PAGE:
None. That’s the simple answer.
The food industry uses food metal detectors as part of its quality assurance and safety program. These detectors help find small particles of ferrous, nonferrous and stainless steel using coils wound on a nonmetallic frame and connected to a high-frequency radio transmitter. When a particle of metal passes through the aperture, the electromagnetic field is disturbed under one coil, changing the output signal by a few microvolts. The output is used as an indicator that metal is present, so the product can be kicked off the line and the appropriate personnel can be alerted before it goes further down the line.
Most of these instruments use a limited number of frequencies (e.g., one or two simultaneously) to help ensure that any type, size or shape of metal can be detected anywhere inside both dry and conductive/magnetic or “wet” products. The goal has been to pick the best frequency to ensure 100% detection. Unfortunately, this is a compromise because there is no ideal frequency that can detect anything anywhere in any product. As a result, sensitivity is impacted, leading to unpleasant and costly escapes.
Many Metals Means Difficult Detection
It is widely understood that ferrous is the easiest metal to detect due to its magnetic properties. Magnets attract iron. An electromagnetic field reacts most when a ferrous metal is in it, and the lower the frequency the greater the reaction. (Remember picking up nails with a magnet as a child?)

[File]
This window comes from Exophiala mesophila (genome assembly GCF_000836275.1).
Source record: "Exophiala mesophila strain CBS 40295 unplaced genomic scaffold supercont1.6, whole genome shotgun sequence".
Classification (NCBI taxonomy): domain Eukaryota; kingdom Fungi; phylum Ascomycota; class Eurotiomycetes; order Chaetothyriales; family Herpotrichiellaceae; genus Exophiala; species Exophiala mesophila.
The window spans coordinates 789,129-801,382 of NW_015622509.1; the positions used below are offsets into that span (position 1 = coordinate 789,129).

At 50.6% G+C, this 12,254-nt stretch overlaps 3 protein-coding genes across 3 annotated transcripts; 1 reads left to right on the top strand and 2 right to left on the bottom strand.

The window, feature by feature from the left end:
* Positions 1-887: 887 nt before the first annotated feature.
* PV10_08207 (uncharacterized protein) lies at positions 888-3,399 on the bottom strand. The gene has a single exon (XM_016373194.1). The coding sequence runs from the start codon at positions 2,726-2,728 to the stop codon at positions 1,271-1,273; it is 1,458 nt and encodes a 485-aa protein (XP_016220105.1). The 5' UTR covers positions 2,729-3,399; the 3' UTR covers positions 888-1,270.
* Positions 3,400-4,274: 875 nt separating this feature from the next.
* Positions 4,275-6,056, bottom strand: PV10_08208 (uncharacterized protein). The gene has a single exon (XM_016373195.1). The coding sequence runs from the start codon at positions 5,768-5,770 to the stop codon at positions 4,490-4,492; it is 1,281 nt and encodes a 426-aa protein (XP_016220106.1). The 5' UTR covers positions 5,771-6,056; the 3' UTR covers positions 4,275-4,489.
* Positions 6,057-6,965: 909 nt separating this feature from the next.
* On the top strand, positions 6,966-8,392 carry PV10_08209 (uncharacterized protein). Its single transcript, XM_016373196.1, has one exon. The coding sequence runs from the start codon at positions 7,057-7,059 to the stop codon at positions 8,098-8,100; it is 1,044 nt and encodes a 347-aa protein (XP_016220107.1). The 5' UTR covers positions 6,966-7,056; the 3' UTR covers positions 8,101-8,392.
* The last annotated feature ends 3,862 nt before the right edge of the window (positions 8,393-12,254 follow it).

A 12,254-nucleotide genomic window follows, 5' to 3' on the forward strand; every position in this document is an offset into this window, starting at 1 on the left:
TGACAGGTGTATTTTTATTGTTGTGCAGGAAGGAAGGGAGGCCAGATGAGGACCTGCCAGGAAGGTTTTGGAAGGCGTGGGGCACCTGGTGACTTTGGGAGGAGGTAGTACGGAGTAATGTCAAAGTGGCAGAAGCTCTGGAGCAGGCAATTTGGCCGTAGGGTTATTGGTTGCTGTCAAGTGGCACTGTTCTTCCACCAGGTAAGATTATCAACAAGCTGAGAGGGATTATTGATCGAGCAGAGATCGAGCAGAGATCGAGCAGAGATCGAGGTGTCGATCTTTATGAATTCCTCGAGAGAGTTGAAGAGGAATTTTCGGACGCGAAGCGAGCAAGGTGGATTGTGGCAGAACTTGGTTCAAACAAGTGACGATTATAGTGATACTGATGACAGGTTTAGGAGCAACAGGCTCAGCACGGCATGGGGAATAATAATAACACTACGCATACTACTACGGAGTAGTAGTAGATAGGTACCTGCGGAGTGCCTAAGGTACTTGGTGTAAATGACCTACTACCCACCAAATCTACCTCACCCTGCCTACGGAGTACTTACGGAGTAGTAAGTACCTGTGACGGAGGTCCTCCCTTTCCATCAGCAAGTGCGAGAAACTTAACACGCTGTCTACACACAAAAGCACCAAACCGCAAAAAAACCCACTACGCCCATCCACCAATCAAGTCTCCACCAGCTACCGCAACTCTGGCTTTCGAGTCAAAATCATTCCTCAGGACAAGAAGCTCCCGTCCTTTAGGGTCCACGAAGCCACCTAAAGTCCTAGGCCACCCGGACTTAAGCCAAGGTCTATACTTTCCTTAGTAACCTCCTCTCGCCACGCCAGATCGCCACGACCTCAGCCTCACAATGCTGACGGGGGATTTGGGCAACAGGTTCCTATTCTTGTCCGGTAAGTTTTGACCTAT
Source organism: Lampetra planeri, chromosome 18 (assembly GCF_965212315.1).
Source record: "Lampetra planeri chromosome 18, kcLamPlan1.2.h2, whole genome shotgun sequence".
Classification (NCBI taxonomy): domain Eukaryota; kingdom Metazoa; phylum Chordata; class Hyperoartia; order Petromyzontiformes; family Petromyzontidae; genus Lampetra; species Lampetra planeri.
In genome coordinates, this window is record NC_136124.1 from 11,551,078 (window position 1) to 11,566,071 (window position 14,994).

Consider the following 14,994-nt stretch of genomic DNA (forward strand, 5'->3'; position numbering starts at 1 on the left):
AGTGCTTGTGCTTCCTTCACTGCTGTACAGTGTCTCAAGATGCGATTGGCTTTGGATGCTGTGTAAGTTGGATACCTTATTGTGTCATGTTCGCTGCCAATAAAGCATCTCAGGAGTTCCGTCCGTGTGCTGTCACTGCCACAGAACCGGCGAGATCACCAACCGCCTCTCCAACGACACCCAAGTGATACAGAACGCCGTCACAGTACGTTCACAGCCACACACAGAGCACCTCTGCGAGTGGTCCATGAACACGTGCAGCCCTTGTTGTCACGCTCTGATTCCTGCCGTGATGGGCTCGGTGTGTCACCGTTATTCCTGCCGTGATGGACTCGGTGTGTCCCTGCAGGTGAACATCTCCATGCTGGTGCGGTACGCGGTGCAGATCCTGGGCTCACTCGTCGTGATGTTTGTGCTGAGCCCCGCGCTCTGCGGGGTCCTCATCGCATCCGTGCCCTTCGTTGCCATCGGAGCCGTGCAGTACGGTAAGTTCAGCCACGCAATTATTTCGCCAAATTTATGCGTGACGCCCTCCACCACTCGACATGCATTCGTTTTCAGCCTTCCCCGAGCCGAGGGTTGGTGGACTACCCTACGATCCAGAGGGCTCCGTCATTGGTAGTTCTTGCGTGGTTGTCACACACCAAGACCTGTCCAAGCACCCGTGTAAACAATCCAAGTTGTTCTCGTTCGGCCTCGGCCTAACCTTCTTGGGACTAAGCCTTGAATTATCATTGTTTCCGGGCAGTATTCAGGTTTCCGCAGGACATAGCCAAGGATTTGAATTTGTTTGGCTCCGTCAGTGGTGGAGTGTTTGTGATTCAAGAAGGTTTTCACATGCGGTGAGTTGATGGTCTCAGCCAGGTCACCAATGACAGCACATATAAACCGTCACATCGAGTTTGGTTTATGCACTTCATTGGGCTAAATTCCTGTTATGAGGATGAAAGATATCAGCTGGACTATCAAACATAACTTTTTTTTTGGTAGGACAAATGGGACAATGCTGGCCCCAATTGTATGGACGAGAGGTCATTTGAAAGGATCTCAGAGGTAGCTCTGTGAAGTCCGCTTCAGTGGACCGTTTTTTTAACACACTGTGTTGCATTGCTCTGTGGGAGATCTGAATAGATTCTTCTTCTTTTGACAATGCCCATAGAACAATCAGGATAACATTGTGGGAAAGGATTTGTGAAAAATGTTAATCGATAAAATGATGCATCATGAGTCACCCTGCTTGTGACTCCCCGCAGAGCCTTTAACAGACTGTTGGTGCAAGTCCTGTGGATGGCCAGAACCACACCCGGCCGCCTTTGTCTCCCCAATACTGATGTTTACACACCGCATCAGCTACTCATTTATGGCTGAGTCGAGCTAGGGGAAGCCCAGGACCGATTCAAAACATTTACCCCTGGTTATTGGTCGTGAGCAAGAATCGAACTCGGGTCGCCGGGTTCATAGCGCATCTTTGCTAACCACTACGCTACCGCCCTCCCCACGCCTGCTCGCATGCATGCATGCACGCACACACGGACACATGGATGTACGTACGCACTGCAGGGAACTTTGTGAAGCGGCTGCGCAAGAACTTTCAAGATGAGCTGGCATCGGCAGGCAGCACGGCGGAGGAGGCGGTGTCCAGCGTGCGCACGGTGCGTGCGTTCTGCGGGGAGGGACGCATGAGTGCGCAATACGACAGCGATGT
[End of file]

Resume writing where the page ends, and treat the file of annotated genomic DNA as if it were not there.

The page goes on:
Conversely, stainless steel, which contains only a small amount of ferrous metal, has little or no magnetic property. (Think back to when you tried to put refrigerator magnets on your new stainless steel appliance.) To find stainless steel with a metal detector requires running a high frequency because the high frequency field induces a current in the stainless steel, which creates a new field that interacts with the original field in the metal detector to create a signal.
While a logical conclusion is that the best metal detector would run one low frequency and one high frequency, unfortunately it’s not that easy. Different sizes of the same metal have different magnetic and conductive reactions. Alloys of metals have different reactions too. And the shape, orientation and position of the metal can change the resulting signals in a metal detector.
What then is the “best” frequency for any metal detection application? The answer is: as many as you can get all at once!
More Is Better
This is the premise behind multiscan technology. With multiscan food metal detectors, you pick a set of up to five frequencies from 50 kHz to 1,000 kHz, and the technology scans through each frequency at a very rapid rate, effectively acting like five metal detectors in one.
Running five frequencies helps to get the machine close to ideal for any type of metal you might encounter. The result is that the probability of detection goes up exponentially and escapes disappear. Sensitivity is optimized because you also have the optimal frequency running for each type of metal of concern.
So maybe we should change our answer to the question “What is the ‘best’ frequency for a metal detector?” The answer: whichever one finds the contaminant.
Editor’s note: You can learn more about multiscan technology in this white paper: Why Multiscanning Technology Improves Metal Detection and Food Safety